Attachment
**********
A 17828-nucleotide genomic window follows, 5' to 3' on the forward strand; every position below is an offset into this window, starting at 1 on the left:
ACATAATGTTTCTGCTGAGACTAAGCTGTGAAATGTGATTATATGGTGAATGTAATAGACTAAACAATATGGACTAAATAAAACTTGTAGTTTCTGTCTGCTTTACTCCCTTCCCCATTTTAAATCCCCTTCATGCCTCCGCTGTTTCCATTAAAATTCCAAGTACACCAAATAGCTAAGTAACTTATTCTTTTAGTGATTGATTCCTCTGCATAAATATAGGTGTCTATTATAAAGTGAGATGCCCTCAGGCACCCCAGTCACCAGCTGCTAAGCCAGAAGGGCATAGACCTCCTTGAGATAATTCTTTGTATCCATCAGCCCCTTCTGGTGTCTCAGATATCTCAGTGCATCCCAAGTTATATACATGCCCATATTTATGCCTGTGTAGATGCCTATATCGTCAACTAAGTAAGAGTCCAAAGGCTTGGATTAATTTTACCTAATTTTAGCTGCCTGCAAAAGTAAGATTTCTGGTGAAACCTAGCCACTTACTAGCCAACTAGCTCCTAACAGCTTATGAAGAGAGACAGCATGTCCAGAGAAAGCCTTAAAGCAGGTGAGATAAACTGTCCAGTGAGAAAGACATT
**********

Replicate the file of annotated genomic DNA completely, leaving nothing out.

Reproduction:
A 17828-nucleotide genomic window follows, 5' to 3' on the forward strand; every position below is an offset into this window, starting at 1 on the left:
ACATAATGTTTCTGCTGAGACTAAGCTGTGAAATGTGATTATATGGTGAATGTAATAGACTAAACAATATGGACTAAATAAAACTTGTAGTTTCTGTCTGCTTTACTCCCTTCCCCATTTTAAATCCCCTTCATGCCTCCGCTGTTTCCATTAAAATTCCAAGTACACCAAATAGCTAAGTAACTTATTCTTTTAGTGATTGATTCCTCTGCATAAATATAGGTGTCTATTATAAAGTGAGATGCCCTCAGGCACCCCAGTCACCAGCTGCTAAGCCAGAAGGGCATAGACCTCCTTGAGATAATTCTTTGTATCCATCAGCCCCTTCTGGTGTCTCAGATATCTCAGTGCATCCCAAGTTATATACATGCCCATATTTATGCCTGTGTAGATGCCTATATCGTCAACTAAGTAAGAGTCCAAAGGCTTGGATTAATTTTACCTAATTTTAGCTGCCTGCAAAAGTAAGATTTCTGGTGAAACCTAGCCACTTACTAGCCAACTAGCTCCTAACAGCTTATGAAGAGAGACAGCATGTCCAGAGAAAGCCTTAAAGCAGGTGAGATAAACTGTCCAGTGAGAAAGACATT